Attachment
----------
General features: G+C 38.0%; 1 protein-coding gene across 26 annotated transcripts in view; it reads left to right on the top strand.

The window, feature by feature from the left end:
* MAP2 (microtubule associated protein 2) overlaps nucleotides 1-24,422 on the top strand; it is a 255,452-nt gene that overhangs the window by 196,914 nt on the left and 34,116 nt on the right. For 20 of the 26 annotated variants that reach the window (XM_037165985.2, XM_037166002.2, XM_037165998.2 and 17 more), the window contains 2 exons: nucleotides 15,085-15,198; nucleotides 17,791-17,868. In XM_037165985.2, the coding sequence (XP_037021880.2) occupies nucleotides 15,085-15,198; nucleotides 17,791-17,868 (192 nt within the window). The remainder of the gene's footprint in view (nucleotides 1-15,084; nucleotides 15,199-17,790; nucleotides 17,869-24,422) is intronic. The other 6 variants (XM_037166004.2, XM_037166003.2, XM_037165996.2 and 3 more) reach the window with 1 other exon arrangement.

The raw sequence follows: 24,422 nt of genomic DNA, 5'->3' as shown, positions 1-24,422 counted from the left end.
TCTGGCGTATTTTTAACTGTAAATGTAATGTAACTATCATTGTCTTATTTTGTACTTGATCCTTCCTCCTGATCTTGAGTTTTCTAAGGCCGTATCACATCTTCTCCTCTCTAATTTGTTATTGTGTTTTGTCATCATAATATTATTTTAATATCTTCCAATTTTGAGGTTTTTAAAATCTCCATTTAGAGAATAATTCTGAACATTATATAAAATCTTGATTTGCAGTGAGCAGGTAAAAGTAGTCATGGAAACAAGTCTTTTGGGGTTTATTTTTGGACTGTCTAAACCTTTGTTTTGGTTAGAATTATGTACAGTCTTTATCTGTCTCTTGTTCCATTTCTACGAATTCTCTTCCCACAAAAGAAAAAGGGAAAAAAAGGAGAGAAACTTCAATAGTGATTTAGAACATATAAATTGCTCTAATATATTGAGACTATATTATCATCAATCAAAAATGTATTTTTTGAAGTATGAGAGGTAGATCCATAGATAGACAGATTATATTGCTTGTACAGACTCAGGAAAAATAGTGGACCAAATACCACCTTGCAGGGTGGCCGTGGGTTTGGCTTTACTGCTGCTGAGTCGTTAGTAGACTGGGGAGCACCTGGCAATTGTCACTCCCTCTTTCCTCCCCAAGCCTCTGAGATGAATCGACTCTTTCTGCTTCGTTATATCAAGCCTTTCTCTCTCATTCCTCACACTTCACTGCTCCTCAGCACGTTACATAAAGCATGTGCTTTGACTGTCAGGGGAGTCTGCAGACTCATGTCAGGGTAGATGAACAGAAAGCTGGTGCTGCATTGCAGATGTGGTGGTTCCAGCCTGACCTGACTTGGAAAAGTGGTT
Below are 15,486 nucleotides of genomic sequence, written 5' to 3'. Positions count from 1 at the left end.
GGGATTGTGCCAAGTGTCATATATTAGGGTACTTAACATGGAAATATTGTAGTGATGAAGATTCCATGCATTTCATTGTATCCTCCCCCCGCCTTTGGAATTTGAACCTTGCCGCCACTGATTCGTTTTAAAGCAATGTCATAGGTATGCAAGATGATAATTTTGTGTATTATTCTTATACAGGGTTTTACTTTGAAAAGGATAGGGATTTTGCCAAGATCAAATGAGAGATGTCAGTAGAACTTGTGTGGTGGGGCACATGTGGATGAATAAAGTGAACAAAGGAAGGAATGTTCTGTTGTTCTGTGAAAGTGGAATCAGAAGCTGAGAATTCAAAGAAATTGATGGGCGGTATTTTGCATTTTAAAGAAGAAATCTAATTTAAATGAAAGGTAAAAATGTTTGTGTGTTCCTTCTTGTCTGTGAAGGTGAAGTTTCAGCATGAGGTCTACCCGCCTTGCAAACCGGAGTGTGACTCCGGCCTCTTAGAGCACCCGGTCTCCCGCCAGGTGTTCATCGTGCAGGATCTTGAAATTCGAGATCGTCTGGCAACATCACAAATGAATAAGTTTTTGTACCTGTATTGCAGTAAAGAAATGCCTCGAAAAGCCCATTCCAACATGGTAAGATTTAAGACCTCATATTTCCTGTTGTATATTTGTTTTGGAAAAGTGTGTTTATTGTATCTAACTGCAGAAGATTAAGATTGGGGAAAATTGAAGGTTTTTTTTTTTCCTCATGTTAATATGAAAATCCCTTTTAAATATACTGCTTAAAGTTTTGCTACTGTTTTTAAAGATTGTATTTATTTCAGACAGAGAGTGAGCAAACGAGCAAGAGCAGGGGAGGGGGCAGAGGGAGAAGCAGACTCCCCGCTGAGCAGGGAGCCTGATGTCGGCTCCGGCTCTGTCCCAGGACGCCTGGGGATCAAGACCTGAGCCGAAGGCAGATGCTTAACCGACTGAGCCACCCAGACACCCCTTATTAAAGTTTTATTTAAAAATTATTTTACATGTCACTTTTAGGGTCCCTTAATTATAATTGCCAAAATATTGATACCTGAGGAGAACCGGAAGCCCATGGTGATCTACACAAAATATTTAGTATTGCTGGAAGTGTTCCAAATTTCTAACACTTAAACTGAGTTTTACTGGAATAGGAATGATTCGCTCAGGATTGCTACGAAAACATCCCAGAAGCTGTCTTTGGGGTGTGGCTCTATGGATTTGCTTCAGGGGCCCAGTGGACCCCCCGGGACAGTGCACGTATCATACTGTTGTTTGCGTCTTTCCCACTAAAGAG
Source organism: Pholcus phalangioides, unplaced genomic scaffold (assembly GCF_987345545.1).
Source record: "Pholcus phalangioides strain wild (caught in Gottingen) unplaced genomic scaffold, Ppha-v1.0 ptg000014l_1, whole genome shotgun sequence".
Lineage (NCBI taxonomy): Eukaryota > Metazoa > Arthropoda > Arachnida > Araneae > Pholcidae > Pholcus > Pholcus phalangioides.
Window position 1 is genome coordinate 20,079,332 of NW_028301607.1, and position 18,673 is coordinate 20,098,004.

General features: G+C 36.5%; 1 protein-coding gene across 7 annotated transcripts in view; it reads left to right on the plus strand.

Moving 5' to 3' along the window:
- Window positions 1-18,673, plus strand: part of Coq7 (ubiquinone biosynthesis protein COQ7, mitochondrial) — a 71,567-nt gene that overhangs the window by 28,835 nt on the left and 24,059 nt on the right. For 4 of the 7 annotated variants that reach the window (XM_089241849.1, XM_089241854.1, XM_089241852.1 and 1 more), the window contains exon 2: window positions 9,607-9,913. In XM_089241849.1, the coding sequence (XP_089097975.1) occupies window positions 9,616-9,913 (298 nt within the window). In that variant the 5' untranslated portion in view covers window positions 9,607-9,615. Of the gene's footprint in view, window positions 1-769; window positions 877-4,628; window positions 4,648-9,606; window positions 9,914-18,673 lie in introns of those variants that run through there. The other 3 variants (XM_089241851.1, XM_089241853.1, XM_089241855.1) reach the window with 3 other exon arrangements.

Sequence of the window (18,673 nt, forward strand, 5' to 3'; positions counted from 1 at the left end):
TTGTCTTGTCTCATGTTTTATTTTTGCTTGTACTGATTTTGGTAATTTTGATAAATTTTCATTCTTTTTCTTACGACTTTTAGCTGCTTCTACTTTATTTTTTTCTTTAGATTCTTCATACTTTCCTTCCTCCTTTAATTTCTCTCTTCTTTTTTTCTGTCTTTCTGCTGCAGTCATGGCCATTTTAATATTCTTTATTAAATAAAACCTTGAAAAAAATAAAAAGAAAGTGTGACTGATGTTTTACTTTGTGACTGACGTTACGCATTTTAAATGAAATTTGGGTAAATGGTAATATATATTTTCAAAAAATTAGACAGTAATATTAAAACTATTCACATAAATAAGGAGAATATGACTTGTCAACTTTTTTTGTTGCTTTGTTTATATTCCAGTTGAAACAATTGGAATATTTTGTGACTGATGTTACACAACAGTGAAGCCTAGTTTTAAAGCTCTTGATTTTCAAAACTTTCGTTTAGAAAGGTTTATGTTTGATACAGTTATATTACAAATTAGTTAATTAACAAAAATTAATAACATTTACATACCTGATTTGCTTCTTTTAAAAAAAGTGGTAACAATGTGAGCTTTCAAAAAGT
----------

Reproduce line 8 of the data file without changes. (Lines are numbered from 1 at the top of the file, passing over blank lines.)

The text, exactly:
Source organism: Pholcus phalangioides, unplaced genomic scaffold (assembly GCF_987345545.1).